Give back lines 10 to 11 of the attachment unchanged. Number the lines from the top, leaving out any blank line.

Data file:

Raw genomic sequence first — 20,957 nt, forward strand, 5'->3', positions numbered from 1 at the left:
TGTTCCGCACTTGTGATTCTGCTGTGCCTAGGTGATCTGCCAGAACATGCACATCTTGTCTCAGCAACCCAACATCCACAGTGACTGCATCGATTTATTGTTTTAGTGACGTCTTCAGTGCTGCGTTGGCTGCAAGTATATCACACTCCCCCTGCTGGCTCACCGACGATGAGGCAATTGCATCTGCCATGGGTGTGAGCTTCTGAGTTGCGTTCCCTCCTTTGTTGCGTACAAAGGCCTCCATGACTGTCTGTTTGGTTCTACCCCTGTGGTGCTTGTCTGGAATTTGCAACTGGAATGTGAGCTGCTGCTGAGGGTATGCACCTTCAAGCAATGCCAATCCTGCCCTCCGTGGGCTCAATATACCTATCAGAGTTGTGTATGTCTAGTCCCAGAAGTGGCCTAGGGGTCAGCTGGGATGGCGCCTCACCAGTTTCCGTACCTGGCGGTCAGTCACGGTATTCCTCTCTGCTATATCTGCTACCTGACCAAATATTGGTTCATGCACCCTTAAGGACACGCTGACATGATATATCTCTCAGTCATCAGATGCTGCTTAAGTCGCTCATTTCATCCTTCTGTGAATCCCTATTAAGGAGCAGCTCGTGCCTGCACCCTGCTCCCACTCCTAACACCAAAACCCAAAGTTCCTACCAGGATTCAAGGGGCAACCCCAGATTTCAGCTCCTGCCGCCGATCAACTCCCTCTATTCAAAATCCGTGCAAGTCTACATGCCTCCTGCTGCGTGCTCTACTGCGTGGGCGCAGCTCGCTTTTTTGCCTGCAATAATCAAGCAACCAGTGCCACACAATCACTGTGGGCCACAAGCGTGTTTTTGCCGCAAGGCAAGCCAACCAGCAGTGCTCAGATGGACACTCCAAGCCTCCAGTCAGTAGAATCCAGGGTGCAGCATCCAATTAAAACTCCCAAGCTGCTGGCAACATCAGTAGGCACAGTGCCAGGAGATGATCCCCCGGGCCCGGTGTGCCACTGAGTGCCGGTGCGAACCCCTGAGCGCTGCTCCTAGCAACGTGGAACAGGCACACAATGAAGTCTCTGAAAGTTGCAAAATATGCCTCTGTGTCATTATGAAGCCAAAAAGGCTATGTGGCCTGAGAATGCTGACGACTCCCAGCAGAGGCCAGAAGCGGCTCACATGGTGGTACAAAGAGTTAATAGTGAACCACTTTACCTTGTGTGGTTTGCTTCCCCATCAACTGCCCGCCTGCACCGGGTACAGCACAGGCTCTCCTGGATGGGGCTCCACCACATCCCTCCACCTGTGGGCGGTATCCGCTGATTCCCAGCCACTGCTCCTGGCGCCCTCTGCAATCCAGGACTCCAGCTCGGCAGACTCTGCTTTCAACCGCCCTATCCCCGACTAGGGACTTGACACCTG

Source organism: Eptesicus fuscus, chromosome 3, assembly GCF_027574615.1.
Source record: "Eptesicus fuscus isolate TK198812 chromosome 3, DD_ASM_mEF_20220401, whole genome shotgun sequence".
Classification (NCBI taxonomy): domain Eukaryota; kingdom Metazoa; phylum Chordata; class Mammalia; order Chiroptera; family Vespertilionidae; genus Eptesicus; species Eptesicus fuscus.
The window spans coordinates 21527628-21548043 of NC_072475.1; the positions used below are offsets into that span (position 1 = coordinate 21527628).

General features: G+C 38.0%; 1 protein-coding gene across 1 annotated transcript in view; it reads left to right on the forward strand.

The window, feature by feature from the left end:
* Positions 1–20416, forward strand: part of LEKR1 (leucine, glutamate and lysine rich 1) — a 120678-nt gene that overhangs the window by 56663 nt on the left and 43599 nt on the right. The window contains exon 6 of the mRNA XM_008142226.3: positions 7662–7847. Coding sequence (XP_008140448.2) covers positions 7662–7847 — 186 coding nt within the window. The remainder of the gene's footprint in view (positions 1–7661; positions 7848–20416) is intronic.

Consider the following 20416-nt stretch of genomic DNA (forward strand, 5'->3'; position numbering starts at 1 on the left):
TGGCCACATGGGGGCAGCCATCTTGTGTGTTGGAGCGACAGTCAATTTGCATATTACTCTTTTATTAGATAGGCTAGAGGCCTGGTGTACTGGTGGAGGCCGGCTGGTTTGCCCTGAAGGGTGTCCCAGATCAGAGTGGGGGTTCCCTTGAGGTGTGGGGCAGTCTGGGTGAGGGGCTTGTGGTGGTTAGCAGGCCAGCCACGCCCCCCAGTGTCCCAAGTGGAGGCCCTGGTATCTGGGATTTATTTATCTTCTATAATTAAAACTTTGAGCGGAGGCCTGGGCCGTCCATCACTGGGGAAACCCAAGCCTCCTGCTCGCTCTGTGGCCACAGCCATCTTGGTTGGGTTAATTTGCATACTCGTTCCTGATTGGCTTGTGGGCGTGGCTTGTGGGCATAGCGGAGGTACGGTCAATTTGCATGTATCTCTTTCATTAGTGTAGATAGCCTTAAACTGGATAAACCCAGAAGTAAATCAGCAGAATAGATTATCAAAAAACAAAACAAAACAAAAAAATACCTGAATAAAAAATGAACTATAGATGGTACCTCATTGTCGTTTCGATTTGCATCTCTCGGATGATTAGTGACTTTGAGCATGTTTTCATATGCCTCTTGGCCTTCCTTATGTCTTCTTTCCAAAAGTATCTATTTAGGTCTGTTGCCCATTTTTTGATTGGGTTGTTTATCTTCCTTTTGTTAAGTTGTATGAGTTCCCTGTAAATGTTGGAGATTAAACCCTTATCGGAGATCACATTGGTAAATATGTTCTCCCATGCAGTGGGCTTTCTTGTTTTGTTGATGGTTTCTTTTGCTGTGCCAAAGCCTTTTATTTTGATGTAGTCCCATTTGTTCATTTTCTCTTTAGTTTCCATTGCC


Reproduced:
Consider the following 20416-nt stretch of genomic DNA (forward strand, 5'->3'; position numbering starts at 1 on the left):
TGGCCACATGGGGGCAGCCATCTTGTGTGTTGGAGCGACAGTCAATTTGCATATTACTCTTTTATTAGATAGGCTAGAGGCCTGGTGTACTGGTGGAGGCCGGCTGGTTTGCCCTGAAGGGTGTCCCAGATCAGAGTGGGGGTTCCCTTGAGGTGTGGGGCAGTCTGGGTGAGGGGCTTGTGGTGGTTAGCAGGCCAGCCACGCCCCCCAGTGTCCCAAGTGGAGGCCCTGGTATCTGGGATTTATTTATCTTCTATAATTAAAACTTTGAGCGGAGGCCTGGGCCGTCCATCACTGGGGAAACCCAAGCCTCCTGCTCGCTCTGTGGCCACAGCCATCTTGGTTGGGTTAATTTGCATACTCGTTCCTGATTGGCTTGTGGGCGTGGCTTGTGGGCATAGCGGAGGTACGGTCAATTTGCATGTATCTCTTTCATTAGTGTAGATAGCCTTAAACTGGATAAACCCAGAAGTAAATCAGCAGAATAGATTATCAAAAAACAAAACAAAACAAAAAAATACCTGAATAAAAAATGAACTATAGATGGTACCTCATTGTCGTTTCGATTTGCATCTCTCGGATGATTAGTGACTTTGAGCATGTTTTCATATGCCTCTTGGCCTTCCTTATGTCTTCTTTCCAAAAGTATCTATTTAGGTCTGTTGCCCATTTTTTGATTGGGTTGTTTATCTTCCTTTTGTTAAGTTGTATGAGTTCCCTGTAAATGTTGGAGATTAAACCCTTATCGGAGATCACATTGGTAAATATGTTCTCCCATGCAGTGGGCTTTCTTGTTTTGTTGATGGTTTCTTTTGCTGTGCCAAAGCCTTTTATTTTGATGTAGTCCCATTTGTTCATTTTCTCTTTAGTTTCCATTGCC